Russian history- sort of
Gunner | Bethlehem,Georgia | 02/04/2008
(4 out of 5 stars)
Anastasia is an animated movie about the Russian Romanov family and what happened to them.
It is sort of like a Cinderella story with a Russian history twist.
Highly recommended for families with young children that want to start teaching them something about European history or just want to enjoy a family oriented movie.
Just do not expect historical accuracy in a cartoon musical
Lawrance M. Bernabo | The Zenith City, Duluth, Minnesota | 01/17/2003
(4 out of 5 stars)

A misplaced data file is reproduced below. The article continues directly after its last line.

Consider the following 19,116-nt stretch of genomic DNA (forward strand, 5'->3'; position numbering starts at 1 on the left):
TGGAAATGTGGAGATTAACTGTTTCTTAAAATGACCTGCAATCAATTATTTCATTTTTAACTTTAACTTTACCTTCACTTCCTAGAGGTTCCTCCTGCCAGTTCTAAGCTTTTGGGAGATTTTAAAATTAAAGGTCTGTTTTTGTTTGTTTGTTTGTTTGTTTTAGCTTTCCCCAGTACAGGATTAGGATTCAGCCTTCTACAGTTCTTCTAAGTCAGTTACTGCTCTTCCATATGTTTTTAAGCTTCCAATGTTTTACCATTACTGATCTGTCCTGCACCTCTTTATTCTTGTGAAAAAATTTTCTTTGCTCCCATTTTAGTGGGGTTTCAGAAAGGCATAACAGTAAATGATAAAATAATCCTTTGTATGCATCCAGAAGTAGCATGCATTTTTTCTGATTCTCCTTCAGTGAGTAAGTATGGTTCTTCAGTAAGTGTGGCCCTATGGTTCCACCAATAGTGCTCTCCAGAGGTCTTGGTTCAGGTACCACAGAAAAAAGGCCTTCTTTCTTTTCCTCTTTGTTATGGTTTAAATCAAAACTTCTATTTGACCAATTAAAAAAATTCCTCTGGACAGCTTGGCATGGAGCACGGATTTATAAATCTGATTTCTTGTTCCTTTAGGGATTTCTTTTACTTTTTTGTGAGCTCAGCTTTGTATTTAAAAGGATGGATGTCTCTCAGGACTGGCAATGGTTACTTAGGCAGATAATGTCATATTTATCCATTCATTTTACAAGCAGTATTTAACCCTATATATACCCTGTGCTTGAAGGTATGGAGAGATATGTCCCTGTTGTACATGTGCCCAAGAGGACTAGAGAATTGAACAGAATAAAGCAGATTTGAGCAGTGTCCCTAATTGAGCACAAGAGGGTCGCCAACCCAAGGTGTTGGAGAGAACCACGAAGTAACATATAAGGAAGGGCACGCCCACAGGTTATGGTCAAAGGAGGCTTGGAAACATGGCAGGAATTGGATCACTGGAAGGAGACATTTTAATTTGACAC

""Anastasia" is a animated musical that works despite some serious problems fundamental to the story for anybody who knows anything about Russian history. The legend of Anastasia has in roots in a historical truth: that when the Communists executed the Romanovs and gunned them down, the young Grand Duchess was not shot; she fainted. When it was discovered she was still alive she was clubbed and bayoneted to death. But the "truth" remains, she was not shot dead with the rest of her family. In this version that issued is rendered moot because the young Anastasia never joins her parents as they fled St. Petersburg. However, the greatest historical liberty is the idea that the Russian Revolution was the result of a curse the mad monk Gregorei Rasputin laid on the Romanovs. Forget Lenin and the Communists overthrowing the Czar; it was a crazy monk and his friend, an albino bat named Bartok. However, "Anastasia" has several things working in its favor to counter-attack this nonsense. First, there is the haunting "Once Upon a December," which carries the mood of the story perfectly and comes into play at several key moments in the film. The rest of the music is above average and avoids cuteness for the most part (the bad guys get the fun song with "In the Dark of the Night"), but "Once Upon a December" is musically the cornerstone of the whole film. Second, there is the wonderful vocal work by Kelsey Grammer and Angela Landsbury as the supporting characters Vladimir and the Dowager Empress Marie; they are the pair who provide the film with its heart while Anna and Dmitri wait for their brains to catch up with their hearts. Third, in true giant cartoon movie style, the film reduces everything to the fundamental desire to go home and be part of a family. Ultimately, the backbone of the story is more the 1956 Ingrid Bergman film version of the "Anastasia" story than history: a con artist wants to earn the reward for finding the lost heiress to the Russian thrown and turns an amnesia victim into Anastasia only to discover that she is the real thing and that he is in love with her. Then basically they throw in the standard evil person trying to keep the princess and her boyfriend apart (think Disney's "Sleeping Beauty" except instead of an evil queen it is a mad monk and instead of a giant dragon there is a small albino bat and the princess is really a Grand Duchess and the prince is now a former servant boy, but other than that they are remarkably the same). Besides, kids like this film and they should be allowed to do so for a few years before they discover they can not learn history from movies (and should never let watching a movie substitute for reading an assigned book)."